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rikhall 12-07-2009 05:04 AM

Somali Pirate situation - general
 
An interesting report on the Somali Pirate situation

Why haggle? Somali pirates' ill-gotten wealth driving up prices for everyone

Rik

smackdaddy 01-02-2010 11:31 AM

Jeez, these chumps just won't quit. Now a chemical tanker. That just has bad written all over it...

Pirates seize 2 more ships off Somalia’s coast
Cargo ship, chemical tanker are hijacked within hours of each other

krozet 01-02-2010 08:32 PM

15 years ago there would have been a simple solution to this issue, shoot first and ask questions later. I really don't understand the problem here! I know that there are economical issues and problems with international fishing in Somli waters but the BS that people were doing this to feed their family's is over. It is now a business for some of these people.

When every major power was faced with piracy throughout history they met force with force, today everyone wants to talk about it... As crude as it is a few head shots or smart bomb to a mud hut and the situation would start to resolve itself.

The 'Rules' don't apply when you are dealing with lawless people. Can you imagine the state of Pakistan if they had to continually stop to talk too the taliban or other extremest groups? Yes I know the two situations are not the same but the principal remains, some people only respond to force.

I do not normally advocate violence but there is no way to change the situation off the North East Coast of Africa... It has gone past the tipping point when goons are pulling in that much money with such little investment. If nothing is done soon this will give carte blanche to other lawless coastal area's of the world where they are looking for an easy way to make money.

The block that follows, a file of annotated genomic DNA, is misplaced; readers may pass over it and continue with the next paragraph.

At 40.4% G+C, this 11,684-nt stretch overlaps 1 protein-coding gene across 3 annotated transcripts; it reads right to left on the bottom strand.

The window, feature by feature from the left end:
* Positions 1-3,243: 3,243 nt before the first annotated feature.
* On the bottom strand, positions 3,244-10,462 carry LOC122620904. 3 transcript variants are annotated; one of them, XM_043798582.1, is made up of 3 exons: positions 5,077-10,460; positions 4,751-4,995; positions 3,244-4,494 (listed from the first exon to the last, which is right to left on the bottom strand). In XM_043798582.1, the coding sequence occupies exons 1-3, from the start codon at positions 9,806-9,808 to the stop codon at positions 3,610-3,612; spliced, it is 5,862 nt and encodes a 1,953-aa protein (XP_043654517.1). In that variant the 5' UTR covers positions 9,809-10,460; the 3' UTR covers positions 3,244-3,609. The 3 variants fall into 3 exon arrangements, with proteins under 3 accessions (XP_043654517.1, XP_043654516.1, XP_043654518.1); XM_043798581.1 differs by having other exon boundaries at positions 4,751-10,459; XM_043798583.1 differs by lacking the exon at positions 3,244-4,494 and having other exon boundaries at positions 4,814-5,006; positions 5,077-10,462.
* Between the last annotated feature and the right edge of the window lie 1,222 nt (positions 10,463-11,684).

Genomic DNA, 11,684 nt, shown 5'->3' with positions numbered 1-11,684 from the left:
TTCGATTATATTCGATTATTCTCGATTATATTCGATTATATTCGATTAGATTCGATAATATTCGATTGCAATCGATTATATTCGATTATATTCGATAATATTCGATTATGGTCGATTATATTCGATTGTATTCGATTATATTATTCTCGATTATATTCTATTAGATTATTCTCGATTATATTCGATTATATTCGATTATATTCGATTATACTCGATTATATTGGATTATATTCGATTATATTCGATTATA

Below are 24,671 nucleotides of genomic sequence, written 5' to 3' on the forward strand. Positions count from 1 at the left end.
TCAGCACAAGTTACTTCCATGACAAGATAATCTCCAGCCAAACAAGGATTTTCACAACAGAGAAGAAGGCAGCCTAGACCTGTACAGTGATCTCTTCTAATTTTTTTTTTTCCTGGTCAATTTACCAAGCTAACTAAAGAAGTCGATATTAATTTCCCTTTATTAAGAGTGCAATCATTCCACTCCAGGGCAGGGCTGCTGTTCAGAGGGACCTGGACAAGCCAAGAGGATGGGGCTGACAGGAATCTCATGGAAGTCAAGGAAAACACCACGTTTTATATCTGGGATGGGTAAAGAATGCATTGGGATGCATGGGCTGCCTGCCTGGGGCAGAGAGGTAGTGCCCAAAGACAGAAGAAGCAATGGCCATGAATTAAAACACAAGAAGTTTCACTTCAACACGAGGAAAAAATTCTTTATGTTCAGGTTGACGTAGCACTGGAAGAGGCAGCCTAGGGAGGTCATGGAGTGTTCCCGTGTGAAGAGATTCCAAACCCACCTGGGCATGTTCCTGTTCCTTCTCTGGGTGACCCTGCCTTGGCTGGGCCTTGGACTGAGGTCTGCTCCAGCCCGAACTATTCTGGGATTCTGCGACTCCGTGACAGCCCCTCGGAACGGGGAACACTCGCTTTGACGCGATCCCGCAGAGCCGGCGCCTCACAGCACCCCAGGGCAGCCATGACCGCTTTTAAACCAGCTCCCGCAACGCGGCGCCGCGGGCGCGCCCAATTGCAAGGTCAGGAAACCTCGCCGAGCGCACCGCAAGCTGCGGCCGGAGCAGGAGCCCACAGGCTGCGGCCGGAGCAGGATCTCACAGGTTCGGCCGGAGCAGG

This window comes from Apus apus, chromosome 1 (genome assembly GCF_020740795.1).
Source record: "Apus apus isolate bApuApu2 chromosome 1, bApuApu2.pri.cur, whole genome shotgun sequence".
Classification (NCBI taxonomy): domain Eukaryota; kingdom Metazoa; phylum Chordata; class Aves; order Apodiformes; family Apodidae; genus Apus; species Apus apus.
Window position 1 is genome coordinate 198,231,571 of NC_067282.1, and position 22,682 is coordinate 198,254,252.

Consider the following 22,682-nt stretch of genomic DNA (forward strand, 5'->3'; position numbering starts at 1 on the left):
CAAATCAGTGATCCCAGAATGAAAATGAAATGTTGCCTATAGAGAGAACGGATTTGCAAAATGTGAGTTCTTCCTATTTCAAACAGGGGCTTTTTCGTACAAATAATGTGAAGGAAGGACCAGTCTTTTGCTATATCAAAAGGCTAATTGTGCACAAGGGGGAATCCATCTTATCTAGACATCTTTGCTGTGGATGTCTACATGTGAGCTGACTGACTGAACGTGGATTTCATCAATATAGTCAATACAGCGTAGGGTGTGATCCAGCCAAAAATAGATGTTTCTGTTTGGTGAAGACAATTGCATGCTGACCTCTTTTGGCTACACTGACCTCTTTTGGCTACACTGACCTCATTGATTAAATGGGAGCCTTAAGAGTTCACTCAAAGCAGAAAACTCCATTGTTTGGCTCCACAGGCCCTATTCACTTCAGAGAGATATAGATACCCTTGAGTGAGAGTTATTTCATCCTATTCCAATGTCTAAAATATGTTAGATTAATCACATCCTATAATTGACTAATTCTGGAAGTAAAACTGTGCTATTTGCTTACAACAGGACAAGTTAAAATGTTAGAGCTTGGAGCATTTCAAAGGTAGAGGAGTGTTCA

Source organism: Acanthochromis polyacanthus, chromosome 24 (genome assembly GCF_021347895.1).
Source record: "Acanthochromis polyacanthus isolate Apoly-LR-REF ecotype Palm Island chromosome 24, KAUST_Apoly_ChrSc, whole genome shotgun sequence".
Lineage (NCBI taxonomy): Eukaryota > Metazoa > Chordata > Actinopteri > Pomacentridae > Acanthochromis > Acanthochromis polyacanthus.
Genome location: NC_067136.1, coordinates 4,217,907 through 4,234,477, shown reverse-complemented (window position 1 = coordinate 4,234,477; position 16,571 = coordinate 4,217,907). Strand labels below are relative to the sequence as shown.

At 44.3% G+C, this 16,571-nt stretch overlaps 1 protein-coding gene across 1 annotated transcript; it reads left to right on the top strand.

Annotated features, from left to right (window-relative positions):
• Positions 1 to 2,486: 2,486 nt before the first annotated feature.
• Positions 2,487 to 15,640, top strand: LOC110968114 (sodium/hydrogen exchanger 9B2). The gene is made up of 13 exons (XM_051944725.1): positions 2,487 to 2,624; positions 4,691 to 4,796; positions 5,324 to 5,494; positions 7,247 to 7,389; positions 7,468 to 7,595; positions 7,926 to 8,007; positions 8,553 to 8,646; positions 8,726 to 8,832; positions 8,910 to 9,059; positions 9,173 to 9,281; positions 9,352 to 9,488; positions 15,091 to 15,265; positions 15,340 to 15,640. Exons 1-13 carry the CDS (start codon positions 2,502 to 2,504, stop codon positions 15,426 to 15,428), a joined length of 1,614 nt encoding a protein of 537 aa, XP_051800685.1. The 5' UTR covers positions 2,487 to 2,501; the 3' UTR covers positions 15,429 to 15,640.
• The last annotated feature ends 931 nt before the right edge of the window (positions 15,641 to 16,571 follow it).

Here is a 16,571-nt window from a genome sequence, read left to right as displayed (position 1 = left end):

Can you imagine if this was happening off the coast of Cuba?!?!

(not saying Cuba is lawless, just imagine what America would do if a couple ships were hijacked off the coast of Cuba)

DavidLin 01-06-2010 02:37 PM

Pirates of the oceans
 
Has anybody thought about the conduct of European and Asian fishing fleet depleting the ocean, and wiping out all forms of life off the coasts of Africa? In the end, local communities have no means of subsistence. Personally, i would become resentful to see large foreign fishing vessels taking away my livelihood and the future of my children. Destroying the marine environment right in front of my eyes: Can we call that another form of terrorism?

I am not trying to justify kidnapping, no, no no..

But the fishing policies of western nations have dire implications and consequences for the already impoverished and vulnerable locals. It is sad.

Starlyte 01-06-2010 08:16 PM

The head-shot idea works for me.

krozet 01-06-2010 09:12 PM

Quote:

Originally Posted by DavidLin (Post 557335)
Has anybody thought about the conduct of European and Asian fishing fleet depleting the ocean, and wiping out all forms of life off the coasts of Africa? In the end, local communities have no means of subsistence. Personally, i would become resentful to see large foreign fishing vessels taking away my livelihood and the future of my children. Destroying the marine environment right in front of my eyes: Can we call that another form of terrorism?

I am not trying to justify kidnapping, no, no no..